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Parking tickets and gripes: Outtakes from a day spent with Denver's parking magistrates

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This week's cover story, "Feed Me," tells the saga of the city's new overnight parking program -- which some users, such as 27-year-old Tyler Wyckoff, say is confusing. Wyckoff is one of several people who have visited the Denver County Court Parking Magistrate's Office to dispute a ticket. But overnight parking complaints aren't the only gripes the magistrates hear.

Westword recently spent four hours at the parking magistrate's office, listening in (with citizens' permission) as a parade of alleged scofflaws pleaded their cases in front of one of Denver's five parking magistrates. The magistrates aren't judges but city employees blessed with the magical power to reduce or dismiss parking tickets at their discretion. And they hear a lot more than stories about parking tickets gone awry.

Here are some outtakes from the day:

Elderly man, ticketed for expired registration

The old man is so short, he can barely see over the high counter where the magistrate sits. He wears suspenders, leans on a cane and scowls upward at her. She peers down.

"I've got a ticket here that damn near ruined my marriage!" he says.

His wife's car was ticketed for having expired plates, he says, but the whole thing is his fault. Like a dutiful husband, he went to the DMV to pick up her new stickers before her old ones expired. But he put them on his truck by mistake -- leaving her to get a ticket.

The magistrate, like the old man, is serious when she responds. She says she understands he made a mistake, but state law requires proper vehicle registration be displayed at all times. Then she softens. "We hope this didn't ruin your marriage," she says.

The old man smiles. "My marriage is on the mend," he says.

Because it was a mistake, the magistrate reduces the man's ticket from $75 to $25. He shifts his weight on his cane and tries to strike a bargain.

"How about $15?" he asks.

"The court's offer is $25," the magistrate says.

"I'm pushing my luck," he says. He winks, thanks her and leaves to pay his debt.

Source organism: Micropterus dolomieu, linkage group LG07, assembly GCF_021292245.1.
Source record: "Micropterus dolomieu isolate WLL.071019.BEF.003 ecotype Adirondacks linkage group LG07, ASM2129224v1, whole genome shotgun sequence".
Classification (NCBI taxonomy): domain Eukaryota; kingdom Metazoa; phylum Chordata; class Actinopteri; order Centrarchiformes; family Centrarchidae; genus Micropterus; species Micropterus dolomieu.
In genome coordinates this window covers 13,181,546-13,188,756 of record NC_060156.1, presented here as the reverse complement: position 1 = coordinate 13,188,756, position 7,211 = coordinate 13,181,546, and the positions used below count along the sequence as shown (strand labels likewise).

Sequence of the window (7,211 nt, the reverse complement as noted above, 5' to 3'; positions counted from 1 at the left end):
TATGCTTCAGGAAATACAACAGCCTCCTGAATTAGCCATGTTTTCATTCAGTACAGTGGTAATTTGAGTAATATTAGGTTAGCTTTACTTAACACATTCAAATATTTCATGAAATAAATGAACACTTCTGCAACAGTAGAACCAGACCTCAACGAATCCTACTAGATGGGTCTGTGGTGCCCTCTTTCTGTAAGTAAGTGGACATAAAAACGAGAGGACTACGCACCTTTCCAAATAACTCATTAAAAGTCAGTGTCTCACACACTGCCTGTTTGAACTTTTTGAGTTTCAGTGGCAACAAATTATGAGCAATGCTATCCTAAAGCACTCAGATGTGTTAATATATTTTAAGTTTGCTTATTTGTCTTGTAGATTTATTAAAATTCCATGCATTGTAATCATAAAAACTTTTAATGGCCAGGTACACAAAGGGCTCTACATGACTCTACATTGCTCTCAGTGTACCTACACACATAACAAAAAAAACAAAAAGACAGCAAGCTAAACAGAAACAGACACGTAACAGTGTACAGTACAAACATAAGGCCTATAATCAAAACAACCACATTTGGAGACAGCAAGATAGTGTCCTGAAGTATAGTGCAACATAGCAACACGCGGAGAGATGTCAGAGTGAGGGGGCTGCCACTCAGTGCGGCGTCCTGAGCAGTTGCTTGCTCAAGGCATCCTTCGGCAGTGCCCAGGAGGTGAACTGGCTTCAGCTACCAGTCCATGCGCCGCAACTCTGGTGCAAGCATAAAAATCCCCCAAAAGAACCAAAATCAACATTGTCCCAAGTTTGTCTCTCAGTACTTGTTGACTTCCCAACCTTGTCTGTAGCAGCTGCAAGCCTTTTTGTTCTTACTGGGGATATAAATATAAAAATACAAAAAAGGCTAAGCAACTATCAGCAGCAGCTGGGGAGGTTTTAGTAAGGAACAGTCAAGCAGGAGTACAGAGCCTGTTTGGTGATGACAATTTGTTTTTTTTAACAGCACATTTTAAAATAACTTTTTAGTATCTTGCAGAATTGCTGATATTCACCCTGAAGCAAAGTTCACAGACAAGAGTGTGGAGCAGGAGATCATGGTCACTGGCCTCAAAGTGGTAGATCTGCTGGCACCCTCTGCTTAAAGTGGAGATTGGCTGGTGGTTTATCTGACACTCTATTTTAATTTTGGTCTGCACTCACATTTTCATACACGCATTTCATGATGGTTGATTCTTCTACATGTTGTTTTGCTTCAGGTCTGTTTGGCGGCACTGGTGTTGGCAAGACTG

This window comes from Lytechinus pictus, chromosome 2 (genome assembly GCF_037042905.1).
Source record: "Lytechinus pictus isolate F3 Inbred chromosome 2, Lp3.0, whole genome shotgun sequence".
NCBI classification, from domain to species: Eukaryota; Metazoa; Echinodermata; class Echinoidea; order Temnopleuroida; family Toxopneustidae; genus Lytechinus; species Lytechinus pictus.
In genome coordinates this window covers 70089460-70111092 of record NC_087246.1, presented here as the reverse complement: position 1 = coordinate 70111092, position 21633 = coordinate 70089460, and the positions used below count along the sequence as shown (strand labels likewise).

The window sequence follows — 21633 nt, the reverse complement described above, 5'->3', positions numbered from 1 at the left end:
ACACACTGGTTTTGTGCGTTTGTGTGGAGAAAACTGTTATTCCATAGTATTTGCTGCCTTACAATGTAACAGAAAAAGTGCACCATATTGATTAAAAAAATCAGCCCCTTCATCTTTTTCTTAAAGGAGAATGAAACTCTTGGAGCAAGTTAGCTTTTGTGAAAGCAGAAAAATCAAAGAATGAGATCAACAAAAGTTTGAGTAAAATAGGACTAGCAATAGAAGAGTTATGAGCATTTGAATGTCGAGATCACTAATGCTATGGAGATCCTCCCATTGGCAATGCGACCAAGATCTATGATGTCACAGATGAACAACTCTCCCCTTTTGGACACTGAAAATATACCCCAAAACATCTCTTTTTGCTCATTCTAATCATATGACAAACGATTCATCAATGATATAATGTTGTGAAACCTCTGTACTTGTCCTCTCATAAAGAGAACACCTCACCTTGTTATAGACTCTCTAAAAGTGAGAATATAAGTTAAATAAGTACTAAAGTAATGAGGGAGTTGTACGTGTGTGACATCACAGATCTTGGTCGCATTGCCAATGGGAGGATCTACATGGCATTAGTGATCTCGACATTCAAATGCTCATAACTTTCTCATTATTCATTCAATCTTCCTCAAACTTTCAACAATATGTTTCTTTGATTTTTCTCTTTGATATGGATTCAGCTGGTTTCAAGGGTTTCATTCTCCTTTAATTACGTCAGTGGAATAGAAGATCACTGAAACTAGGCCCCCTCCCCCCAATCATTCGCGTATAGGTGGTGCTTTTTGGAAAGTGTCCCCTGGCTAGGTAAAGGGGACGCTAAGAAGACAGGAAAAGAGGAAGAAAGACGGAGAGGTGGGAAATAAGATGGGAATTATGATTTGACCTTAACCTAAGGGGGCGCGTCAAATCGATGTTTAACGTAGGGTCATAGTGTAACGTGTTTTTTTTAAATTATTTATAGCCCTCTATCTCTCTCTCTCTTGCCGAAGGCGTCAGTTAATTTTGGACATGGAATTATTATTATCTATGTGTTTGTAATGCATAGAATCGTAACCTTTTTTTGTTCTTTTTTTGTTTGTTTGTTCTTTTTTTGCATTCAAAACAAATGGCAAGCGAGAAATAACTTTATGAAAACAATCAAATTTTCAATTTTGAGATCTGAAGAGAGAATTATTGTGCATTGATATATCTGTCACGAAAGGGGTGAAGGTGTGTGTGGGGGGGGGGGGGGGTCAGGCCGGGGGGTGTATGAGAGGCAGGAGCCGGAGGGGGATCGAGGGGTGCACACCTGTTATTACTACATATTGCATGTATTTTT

Middle-aged woman, ticketed for parking in a tow-away zone

The woman is flustered as she heads in to see the magistrate, her flip-flops making a thump-thump sound in the otherwise silent office. She's armed with a bundle of receipts, on top of which is a ticket. She hurriedly spills the bad-luck story of how she got it.

It started with a flat tire, the woman says. When she realized her tire was flat, she pulled over to the side of the road. "I didn't see any signs because I was like, 'Flat tire!" she says. To add insult to injury, her cell phone was dead, so she ran into a nearby building to call AAA. When she returned to her car, it had been ticketed for parking in a tow-away zone.

She plunks her documents on top of the high counter and invites the magistrate to look at her paperwork from AAA and the receipt from the new tire she bought.

The magistrate first explains why she received the ticket, a reality the woman is already familiar with. Then he cuts her a break. "You obviously cannot drive around on a busted tire for too long," he says. He reduces her ticket to $15.

The woman's nervousness melts away. "Thank you for making my day!" she says.

26-year-old man, ticketed for parking at an expired meter after 10 p.m.

The man and his girlfriend whisper and giggle in the quiet waiting room as the other ticket-holders, most of whom have come alone, stare silently ahead or diddle their cell phones. When the man's number is called to see a magistrate, he turns to a reporter (me!) who's there collecting stories of overnight parking tickets.

"No media," he says, waving his hands as he's if rejecting the paparazzi. Then he gestures to his giggle partner. "But she'll talk to you." His girlfriend seems excited to explain. "He's got one!" she says, referring to an overnight parking ticket.

It happened a few weeks ago, she says, when her boyfriend headed downtown to meet some friends at a club. He arrived before 10 p.m. and parked at a meter. After reading the meter's stickers -- which he interpreted to mean that payment was required until 10 p.m. and free afterward -- he fed the meter enough money to cover him until 10.

He proceeded to get drunk and caught a ride home with a friend, she says. When he returned the next morning to pick up his car, he found he'd gotten a ticket at 1:32 a.m. for failing to pay for overnight parking.

"He just wanted to pay it, but I was like, 'No! We'll fight this!'" the woman says. She adds that she's particularly "pissed" because the two rarely go out anymore. How are they supposed to know the new rules? she asks. "I mean, we're old now," she says. "We're 26. It's not like we're 21 anymore and we go out and stay out all night."

A few minutes later, her boyfriend emerges and heads to the cashier's counter across the lobby. The woman hurries over to find out what happened. When she returns, she's elated. "It got dismissed!" she says and runs off before the reporter can explain that well, um, judging by her boyfriend's appearance at the cashier's counter, maybe it didn't.

More from our Follow That Story archives: "Occupy Denver: Corey Donahue says sexual conduct arrest is 'bad nut-tap joke gone wrong.'"

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